Twelve confirmed dead at Washington Naval base
At least 12 people have died in a shooting rampage at a US navy yard in Washington DC, police said.
Pic: AP - Emergency personnel respond
One gunman had been killed but police warned there were possibly two others still on the loose.
One officer was shot in a gunfight with one of the men.
Pic: AP - A U.S. Park Police helicopter with a person in the rescue basket, flies over a building at the Washington Navy Yard in Washington
Both the remaining suspects, one black, one white, were wearing military-style uniforms although they were not believed to be serving troops.
Police Chief Cathy Lanier confirmed the death toll during a news conference.
Pic: AP - This photo, which AP obtained from Don Andres and has been authenticated based on details in it, shows emergency personnel attending to a scene where a gunman was reported at the Washington Navy Yard in Washington
She said people were being told to stay in their homes and out of the area as authorities search for the suspects.
There was no indication of a possible motive, she added.
Pic: AP - People hold their hands to their heads as they are escorted out of the building where a gunman was reported at the Washington Navy Yard in Washington
The shootings happened inside one of the Navy’s oldest buildings, trageting office workers at a heavily guarded military facility in the heart of the nation’s capital.
The attack unfolded just a short distance from the White House and the US Capitol at a former shipyard that is one of the Navy’s oldest shore facilities.
President Barack Obama mourned yet another mass shooting in the U.S. that he said took the lives of American patriots. He promised to make sure “whoever carried out this cowardly act is held responsible.”
The building that was targeted was the military’s headquarters for Naval Sea Systems Command, which buys, builds and maintains ships, submarines and combat systems. About 3,000 people work at the headquarters, many of them civilians.
Witnesses described a gunman opening fire from a fourth-floor overlook, aiming down on people in the first-floor cafeteria. Others said a gunman fired at them in a third-floor hallway.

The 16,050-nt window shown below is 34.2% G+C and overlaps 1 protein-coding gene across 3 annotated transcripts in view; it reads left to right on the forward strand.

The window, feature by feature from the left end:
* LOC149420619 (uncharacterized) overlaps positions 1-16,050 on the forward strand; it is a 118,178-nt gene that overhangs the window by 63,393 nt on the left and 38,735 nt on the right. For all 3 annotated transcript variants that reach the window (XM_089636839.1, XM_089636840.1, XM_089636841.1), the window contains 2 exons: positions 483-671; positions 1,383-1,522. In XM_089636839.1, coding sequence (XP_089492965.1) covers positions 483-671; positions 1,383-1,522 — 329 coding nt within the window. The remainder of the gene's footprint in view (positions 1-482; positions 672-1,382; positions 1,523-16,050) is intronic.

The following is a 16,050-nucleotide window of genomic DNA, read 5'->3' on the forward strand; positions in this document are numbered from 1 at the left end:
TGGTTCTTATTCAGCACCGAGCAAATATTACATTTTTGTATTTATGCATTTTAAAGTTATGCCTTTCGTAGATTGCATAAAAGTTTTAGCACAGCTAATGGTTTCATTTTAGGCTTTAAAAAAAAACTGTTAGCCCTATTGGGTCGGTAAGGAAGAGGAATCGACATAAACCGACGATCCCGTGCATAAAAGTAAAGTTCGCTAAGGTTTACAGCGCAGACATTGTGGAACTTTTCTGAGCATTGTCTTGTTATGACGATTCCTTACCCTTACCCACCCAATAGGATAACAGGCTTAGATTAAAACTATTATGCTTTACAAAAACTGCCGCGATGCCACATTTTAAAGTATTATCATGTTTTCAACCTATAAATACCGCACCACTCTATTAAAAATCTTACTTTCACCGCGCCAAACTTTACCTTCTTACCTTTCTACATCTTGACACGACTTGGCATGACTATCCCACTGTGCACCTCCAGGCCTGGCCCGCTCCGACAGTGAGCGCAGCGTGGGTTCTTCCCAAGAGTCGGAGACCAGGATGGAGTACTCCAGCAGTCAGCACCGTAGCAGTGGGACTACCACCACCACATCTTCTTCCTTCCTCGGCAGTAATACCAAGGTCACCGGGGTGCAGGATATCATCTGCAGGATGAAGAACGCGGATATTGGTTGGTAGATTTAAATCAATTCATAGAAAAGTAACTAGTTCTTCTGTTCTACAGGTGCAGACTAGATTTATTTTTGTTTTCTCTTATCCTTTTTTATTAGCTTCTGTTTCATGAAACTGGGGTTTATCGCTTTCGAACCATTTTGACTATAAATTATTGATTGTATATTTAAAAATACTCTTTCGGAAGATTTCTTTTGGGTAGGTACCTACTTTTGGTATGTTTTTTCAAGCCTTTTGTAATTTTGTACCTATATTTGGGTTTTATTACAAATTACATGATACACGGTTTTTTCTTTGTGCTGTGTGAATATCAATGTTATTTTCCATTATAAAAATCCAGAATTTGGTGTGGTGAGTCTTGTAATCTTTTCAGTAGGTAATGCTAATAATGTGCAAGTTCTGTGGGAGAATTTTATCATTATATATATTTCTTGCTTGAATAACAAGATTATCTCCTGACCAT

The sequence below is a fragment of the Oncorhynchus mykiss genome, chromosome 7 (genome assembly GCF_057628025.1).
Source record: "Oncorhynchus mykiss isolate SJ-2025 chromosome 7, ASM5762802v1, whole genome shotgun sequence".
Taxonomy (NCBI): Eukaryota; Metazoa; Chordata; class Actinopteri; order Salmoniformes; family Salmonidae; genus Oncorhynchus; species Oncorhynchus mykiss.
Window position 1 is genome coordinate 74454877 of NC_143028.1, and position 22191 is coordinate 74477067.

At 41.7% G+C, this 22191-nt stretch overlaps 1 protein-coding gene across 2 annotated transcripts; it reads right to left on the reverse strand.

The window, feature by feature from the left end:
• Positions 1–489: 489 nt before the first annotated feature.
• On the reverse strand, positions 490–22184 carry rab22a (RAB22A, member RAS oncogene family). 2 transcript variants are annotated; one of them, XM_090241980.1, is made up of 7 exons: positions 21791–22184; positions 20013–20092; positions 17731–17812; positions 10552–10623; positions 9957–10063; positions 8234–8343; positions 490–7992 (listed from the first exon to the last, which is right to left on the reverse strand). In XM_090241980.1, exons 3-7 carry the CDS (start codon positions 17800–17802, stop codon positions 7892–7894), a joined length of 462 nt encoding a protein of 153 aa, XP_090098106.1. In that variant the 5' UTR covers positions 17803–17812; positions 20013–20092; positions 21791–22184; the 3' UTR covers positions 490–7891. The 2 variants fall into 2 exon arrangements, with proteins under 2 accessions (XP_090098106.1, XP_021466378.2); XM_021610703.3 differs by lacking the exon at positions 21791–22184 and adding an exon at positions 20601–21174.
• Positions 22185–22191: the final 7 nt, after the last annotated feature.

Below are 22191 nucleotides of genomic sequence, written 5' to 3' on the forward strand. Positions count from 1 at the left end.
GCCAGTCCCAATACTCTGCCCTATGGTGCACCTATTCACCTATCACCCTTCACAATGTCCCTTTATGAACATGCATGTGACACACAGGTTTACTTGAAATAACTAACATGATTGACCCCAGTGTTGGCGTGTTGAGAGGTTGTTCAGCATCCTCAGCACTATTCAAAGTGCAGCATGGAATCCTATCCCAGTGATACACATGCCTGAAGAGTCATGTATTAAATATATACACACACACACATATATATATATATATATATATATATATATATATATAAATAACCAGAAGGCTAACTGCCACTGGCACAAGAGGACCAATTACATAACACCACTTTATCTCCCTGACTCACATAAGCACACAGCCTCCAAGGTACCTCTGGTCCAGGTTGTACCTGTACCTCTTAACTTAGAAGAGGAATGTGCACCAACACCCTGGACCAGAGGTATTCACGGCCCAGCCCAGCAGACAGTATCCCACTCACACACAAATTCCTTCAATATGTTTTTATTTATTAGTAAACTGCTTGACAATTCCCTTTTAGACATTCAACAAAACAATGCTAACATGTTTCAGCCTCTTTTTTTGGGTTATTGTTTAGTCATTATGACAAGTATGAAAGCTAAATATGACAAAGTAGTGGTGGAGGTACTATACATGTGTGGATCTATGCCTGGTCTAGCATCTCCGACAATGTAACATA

Todd Brundidge, an executive assistant with Navy Sea Systems Command, said he and other co-workers encountered a gunman in a long hallway on the third floor. The gunman was wearing all blue, he said.
“He just turned and started firing,” Mr Brundidge said.
Terrie Durham, an executive assistant with the same agency, said she also saw the gunman firing toward her and Mr Brundidge.
“He aimed high and missed,” she said. “He said nothing. As soon as I realised he was shooting, we just said, ’Get out of the building.”’
Rick Mason, a civilian program-management analyst for the Navy, said a gunman was shooting from the overlook in the hallway outside his office.
Shortly after the gunfire, Mr Mason said, someone on an overhead speaker told workers to seek shelter and later to head for the gates at the complex.
Patricia Ward, a logistics-management specialist, said she was in the cafeteria getting breakfast.
“It was three gunshots straight in a row – pop, pop, pop. Three seconds later, it was pop, pop, pop, pop, pop, so it was like about a total of seven gunshots, and we just started running,” Ward told reporters several blocks away from the Navy Yard.
One person died at George Washington University Hospital of a single gunshot wound to the left temple, said Dr Babak Sarani, director of trauma and acute care surgery. A police officer and two civilian women were in critical condition at Washington Hospital Centre, said Janis Orlowski, the hospital’s chief operating officer.
Ms Orlowski said the police officer was in the operating room with gunshot wounds to the legs. One woman had a gunshot wound to the shoulder. The other had gunshot wounds to the head and hand.
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